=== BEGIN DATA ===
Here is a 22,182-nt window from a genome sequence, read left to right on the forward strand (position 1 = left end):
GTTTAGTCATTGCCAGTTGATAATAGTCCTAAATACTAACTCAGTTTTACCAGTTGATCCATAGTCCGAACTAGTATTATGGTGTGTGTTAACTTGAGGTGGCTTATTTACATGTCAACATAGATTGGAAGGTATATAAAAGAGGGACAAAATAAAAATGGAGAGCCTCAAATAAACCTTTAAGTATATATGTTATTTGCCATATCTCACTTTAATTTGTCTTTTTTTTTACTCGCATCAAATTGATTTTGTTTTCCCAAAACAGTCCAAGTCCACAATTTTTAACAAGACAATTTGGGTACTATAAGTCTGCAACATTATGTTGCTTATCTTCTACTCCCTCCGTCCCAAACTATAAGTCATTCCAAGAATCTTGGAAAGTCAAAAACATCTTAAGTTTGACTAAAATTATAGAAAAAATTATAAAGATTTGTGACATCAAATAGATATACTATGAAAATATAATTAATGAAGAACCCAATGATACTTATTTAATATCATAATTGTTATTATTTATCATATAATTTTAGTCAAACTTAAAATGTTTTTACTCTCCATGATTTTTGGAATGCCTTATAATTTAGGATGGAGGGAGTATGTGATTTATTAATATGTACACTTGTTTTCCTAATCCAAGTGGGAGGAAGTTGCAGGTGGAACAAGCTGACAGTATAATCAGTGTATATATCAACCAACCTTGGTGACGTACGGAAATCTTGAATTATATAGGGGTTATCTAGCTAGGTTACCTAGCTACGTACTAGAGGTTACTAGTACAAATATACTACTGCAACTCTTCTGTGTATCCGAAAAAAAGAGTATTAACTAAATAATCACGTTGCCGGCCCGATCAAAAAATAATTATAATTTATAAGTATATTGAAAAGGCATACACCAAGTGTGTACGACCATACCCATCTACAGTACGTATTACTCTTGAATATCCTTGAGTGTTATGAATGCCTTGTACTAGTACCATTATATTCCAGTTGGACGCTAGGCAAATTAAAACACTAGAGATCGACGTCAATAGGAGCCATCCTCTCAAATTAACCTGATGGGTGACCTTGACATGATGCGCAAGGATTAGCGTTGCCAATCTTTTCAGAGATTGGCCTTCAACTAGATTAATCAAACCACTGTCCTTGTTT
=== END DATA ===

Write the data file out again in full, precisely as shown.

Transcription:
Here is a 22,182-nt window from a genome sequence, read left to right on the forward strand (position 1 = left end):
GTTTAGTCATTGCCAGTTGATAATAGTCCTAAATACTAACTCAGTTTTACCAGTTGATCCATAGTCCGAACTAGTATTATGGTGTGTGTTAACTTGAGGTGGCTTATTTACATGTCAACATAGATTGGAAGGTATATAAAAGAGGGACAAAATAAAAATGGAGAGCCTCAAATAAACCTTTAAGTATATATGTTATTTGCCATATCTCACTTTAATTTGTCTTTTTTTTTACTCGCATCAAATTGATTTTGTTTTCCCAAAACAGTCCAAGTCCACAATTTTTAACAAGACAATTTGGGTACTATAAGTCTGCAACATTATGTTGCTTATCTTCTACTCCCTCCGTCCCAAACTATAAGTCATTCCAAGAATCTTGGAAAGTCAAAAACATCTTAAGTTTGACTAAAATTATAGAAAAAATTATAAAGATTTGTGACATCAAATAGATATACTATGAAAATATAATTAATGAAGAACCCAATGATACTTATTTAATATCATAATTGTTATTATTTATCATATAATTTTAGTCAAACTTAAAATGTTTTTACTCTCCATGATTTTTGGAATGCCTTATAATTTAGGATGGAGGGAGTATGTGATTTATTAATATGTACACTTGTTTTCCTAATCCAAGTGGGAGGAAGTTGCAGGTGGAACAAGCTGACAGTATAATCAGTGTATATATCAACCAACCTTGGTGACGTACGGAAATCTTGAATTATATAGGGGTTATCTAGCTAGGTTACCTAGCTACGTACTAGAGGTTACTAGTACAAATATACTACTGCAACTCTTCTGTGTATCCGAAAAAAAGAGTATTAACTAAATAATCACGTTGCCGGCCCGATCAAAAAATAATTATAATTTATAAGTATATTGAAAAGGCATACACCAAGTGTGTACGACCATACCCATCTACAGTACGTATTACTCTTGAATATCCTTGAGTGTTATGAATGCCTTGTACTAGTACCATTATATTCCAGTTGGACGCTAGGCAAATTAAAACACTAGAGATCGACGTCAATAGGAGCCATCCTCTCAAATTAACCTGATGGGTGACCTTGACATGATGCGCAAGGATTAGCGTTGCCAATCTTTTCAGAGATTGGCCTTCAACTAGATTAATCAAACCACTGTCCTTGTTT